• Chitha: This is the part where all vasanas i.e. attitudes and impressions which one brings along with him at the time of birth. This is also the storehouse of past lives and present life memory. One's action in this life depends upon the impressions encrypted in this part. These impressions can only be erased through Pranayama and meditation. Pranayama is a necessary part to achieve this. We will discuss in later articles.


Mind is always on movement from one object to other. It is just like a horse, very speedy. Allegorically, mind is equated to a monkey because it never remains concentrated on one subject and always fluctuates quite like a monkey changing from one action to another.

In the body, the spine is the most important part which controls one's life and actions. There are three Naadis or energy flowing channels within the spinal cord which are minute and cannot be seen with microscope. These are visible only in the advanced stage of meditation. In this three energy flowing channels or Naadis, the central one is very straight starting from the lowest end of spinal column and ending in the centre of head just above the Thalamus or above the upper portion of the throat which also is the centre of the brain. This channel is called Sushumna Naadi. The left channel is called Ida or Chandra Naadi as it is controlled by Moon, which also signifies mental energy. This portion also controls the coolness of the body. The third one is called Pingala or Surya Naadi i.e. Sun channel which is the physical energy of the body and controls the heat. When the practice is advanced in Pranayama, one attains the flow in Sushumna Naadi or the central channel. Physically the flow can be gauged as follows:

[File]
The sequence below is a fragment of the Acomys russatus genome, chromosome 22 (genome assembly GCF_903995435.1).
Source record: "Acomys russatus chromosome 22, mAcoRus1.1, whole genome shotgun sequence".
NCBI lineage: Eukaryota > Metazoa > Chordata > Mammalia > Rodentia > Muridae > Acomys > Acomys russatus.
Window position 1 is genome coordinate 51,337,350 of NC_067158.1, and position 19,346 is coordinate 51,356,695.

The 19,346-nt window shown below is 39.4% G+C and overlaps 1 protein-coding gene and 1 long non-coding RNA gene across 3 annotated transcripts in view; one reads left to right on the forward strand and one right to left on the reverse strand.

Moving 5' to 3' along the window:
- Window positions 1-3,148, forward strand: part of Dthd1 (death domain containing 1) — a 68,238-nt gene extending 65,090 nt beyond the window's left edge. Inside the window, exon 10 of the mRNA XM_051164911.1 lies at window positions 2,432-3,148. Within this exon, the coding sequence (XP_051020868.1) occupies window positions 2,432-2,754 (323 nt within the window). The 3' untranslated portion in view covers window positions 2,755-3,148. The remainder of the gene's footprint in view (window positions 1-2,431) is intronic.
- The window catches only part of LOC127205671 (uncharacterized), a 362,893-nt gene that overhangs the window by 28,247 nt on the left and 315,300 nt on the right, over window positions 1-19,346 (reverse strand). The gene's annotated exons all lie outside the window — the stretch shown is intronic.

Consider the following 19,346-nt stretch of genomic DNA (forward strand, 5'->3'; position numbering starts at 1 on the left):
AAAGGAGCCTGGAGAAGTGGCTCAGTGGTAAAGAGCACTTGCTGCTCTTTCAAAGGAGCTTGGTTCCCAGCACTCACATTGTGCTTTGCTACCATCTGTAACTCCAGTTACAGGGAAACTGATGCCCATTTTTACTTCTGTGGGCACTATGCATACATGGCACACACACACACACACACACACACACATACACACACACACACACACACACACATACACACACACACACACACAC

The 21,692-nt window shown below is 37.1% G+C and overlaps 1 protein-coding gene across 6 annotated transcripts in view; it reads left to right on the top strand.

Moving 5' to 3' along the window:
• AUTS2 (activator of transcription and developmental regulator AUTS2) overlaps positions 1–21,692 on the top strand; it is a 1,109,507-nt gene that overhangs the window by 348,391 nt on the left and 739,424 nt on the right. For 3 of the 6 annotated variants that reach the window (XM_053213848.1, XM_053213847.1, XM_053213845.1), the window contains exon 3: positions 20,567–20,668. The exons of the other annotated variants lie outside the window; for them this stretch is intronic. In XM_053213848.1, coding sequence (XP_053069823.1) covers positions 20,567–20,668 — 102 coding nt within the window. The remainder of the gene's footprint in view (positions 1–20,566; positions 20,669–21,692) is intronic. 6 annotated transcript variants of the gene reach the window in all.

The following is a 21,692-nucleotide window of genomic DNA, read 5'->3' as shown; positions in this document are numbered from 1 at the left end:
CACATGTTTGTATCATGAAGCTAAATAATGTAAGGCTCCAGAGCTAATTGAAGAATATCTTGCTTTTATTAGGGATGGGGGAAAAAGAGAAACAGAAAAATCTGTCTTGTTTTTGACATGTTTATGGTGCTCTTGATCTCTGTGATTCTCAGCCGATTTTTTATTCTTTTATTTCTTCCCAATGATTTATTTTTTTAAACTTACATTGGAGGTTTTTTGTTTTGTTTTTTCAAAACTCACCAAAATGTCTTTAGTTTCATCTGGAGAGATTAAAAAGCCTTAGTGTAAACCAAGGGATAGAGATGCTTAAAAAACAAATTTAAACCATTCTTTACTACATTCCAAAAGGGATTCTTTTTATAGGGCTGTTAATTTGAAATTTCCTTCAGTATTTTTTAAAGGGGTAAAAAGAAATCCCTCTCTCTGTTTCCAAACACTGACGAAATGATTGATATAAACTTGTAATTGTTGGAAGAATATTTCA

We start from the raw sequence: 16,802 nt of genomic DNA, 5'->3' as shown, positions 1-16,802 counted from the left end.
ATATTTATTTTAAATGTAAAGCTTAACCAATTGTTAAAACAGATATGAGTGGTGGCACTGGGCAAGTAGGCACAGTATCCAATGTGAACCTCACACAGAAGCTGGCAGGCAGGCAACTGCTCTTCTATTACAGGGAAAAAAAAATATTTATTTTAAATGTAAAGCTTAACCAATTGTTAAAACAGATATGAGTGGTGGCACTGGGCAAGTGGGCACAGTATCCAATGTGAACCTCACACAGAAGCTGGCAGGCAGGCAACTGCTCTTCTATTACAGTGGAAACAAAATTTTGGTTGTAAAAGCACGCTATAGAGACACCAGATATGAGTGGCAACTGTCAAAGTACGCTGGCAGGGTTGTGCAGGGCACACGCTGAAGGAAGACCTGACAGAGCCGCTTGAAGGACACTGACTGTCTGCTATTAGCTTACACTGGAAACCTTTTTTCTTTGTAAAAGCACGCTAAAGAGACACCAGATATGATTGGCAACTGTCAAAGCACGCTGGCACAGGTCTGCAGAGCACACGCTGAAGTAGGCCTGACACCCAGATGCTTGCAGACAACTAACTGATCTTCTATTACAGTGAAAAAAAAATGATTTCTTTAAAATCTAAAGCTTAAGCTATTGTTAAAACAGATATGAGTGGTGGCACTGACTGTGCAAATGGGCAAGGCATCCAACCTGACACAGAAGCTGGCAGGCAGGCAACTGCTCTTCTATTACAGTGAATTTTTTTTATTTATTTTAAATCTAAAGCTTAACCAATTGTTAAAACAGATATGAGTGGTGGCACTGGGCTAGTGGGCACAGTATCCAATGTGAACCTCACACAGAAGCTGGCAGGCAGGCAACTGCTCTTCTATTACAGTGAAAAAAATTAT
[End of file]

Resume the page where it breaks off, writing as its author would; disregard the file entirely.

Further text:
When the breath flows in the left nostrils it is called Chandra Naadi. When it flows on the right nostril it is called Surya Naadi. When flows in both nostrils it is called Sushumna Naadi. There is a separate science based on the flow of the Naadis, which we will discuss at a later stage.